Despite her responsibilities to the wider community, Gundy still makes time to be a "pure and true" friend to those closest to her. She will set her own alarm on the morning of her friends' exams to make sure they wake up on time, and does not hesitate to stay up late talking with a friend going through a tough time, no matter how much work she has due the next morning.
"While I have seen her as a leader at the University of Virginia within the handful of organizations we have been in together, I can say that she is, and would most want to be recognized as, a phenomenal friend, " James said.
James Dean Erickson: Compassion Without Prejudice
James Dean Erickson can typically be found on Charlottesville's Downtown Mall leading a painting session for anyone who wants to sit down and pick up a brush. This simple activity characterizes the humble, yet profound contribution Erickson has made to the University and Charlottesville in the last four years.
While involved in many University organizations, including the varsity cross country team, Fourth-Year Trustees, Athletes in Action and Student-Athlete Mentor Council, Erickson strives to reach out to the wider community through efforts such as the painting workshops and a project he calls "Fred and Jay's Ice Cream Truck," where he and fellow students pass out free ice cream to Charlottesville residents to foster relationships with members of the diverse community.
"He's reaching out to anyone, to everyone, without regard to social status or to what he might get in return," his friend Andrew Carraway wrote in nominating him.
Erickson also makes an effort to reach out to the homeless residents of Charlottesville, offering them support and even inviting them to his home.
"James is willing and wants to help to such an extent that he invites those that others may fear into his place of prestige – his Lawn room," Carraway added. "James didn't care that these men had been rejected by the world around them; he just saw a few people who could benefit from a little kindness."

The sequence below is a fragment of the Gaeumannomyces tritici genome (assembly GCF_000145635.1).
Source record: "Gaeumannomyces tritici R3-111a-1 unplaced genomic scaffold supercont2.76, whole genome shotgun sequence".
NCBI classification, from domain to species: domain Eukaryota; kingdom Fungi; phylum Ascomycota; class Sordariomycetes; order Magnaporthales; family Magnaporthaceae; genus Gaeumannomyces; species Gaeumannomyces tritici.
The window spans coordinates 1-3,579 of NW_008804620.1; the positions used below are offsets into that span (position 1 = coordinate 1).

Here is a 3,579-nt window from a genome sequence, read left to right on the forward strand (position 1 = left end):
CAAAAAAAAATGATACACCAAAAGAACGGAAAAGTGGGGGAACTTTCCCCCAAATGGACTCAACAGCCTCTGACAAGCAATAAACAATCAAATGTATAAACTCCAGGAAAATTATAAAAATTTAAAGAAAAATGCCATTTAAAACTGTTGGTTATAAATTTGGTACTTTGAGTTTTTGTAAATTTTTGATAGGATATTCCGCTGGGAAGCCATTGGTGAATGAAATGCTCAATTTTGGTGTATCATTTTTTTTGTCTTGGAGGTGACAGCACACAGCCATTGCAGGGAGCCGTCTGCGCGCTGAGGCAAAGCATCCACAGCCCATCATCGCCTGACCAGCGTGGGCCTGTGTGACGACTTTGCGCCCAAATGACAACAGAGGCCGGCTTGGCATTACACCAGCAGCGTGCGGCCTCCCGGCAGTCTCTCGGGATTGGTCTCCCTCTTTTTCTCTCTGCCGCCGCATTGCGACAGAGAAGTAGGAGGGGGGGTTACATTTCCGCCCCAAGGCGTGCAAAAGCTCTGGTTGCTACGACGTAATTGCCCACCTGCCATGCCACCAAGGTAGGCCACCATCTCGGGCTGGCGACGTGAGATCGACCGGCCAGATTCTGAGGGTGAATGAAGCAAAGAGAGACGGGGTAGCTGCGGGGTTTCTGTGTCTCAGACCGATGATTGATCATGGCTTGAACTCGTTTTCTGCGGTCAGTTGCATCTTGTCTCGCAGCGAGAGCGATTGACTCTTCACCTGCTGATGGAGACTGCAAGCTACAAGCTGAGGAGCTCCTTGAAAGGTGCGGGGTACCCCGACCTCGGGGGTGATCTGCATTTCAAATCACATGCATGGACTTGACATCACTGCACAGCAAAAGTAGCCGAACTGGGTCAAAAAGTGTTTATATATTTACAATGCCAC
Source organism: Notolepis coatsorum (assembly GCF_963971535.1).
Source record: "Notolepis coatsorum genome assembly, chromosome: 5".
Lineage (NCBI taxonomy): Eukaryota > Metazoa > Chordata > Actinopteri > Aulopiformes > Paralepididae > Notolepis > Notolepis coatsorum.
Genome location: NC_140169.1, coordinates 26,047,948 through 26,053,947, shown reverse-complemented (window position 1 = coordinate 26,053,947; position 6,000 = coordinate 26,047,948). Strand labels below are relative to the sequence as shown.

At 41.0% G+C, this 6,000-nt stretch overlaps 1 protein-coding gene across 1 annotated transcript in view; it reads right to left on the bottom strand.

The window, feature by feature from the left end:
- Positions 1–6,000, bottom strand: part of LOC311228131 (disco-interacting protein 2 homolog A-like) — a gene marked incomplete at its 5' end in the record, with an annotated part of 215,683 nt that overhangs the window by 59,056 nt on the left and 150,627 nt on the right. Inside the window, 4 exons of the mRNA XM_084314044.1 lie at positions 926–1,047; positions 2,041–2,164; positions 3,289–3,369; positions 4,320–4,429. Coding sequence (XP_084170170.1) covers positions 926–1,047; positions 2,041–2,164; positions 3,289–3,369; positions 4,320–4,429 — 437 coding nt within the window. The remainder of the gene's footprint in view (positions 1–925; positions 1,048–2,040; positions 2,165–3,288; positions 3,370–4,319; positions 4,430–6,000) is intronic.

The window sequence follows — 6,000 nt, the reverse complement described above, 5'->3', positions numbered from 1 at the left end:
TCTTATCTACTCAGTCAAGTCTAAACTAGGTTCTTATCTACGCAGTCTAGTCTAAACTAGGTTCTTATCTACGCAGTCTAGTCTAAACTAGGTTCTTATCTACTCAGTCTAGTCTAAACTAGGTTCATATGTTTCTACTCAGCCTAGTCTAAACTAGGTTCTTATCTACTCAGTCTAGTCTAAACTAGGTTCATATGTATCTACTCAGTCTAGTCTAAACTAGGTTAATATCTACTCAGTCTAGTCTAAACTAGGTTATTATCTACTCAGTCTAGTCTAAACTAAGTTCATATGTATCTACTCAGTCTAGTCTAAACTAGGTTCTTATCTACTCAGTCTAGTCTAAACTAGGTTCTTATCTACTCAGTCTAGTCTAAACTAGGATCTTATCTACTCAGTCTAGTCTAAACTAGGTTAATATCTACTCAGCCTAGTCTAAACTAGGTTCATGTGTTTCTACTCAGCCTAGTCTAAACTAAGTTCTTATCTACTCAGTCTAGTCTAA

In his art, Erickson finds a way to connect further with the individuals he meets, often choosing them as subjects for his paintings.
"Studio choices such as color, style, surface and facial expression are made in collaboration with the individual being painted. Through this visual language, we become capable of seeing our social, economic, religious and racial differences as opportunities to gain wisdom, knowledge and understanding of the world in which we live," Erickson wrote of his work. "As a result, each painting develops into an enriching social exchange between two contrasting individuals. My portraits reveal the preachers and professors that exist outside the traditional institutions of the church and University."
Erickson also mentors other student-athletes and helped with the annual "Shoot-Out for Cancer" fundraising event.
"His experienced, wise words uplift teammates experiencing rough times, instilling confidence and helping them overcome the challenges they face," said nominator Kyle Rudzinski, a member of the men's soccer team.
In the past two years, Erickson spent time working with at-risk youth in both Fiji and Cameroon.
"Abroad, through language and cultural barriers, James' authenticity, energy and bona fide zeal for life shines through," Rudzinski said.
"It is very flattering to receive an award in memory of such a great philanthropist as Algernon Sydney Sullivan," said Erickson, who ascribes his actions in the community to his deep faith in God.
He hopes to spend the summer working as an instructor at the Philadelphia Mural Arts Program, a nonprofit organization that works one-on-one with youth in the city. Erickson recently won the Aunspaugh Fifth-Year Fellowship in Studio Art at U.Va. and plans to continue and expand his art and community outreach programs in Charlottesville next year.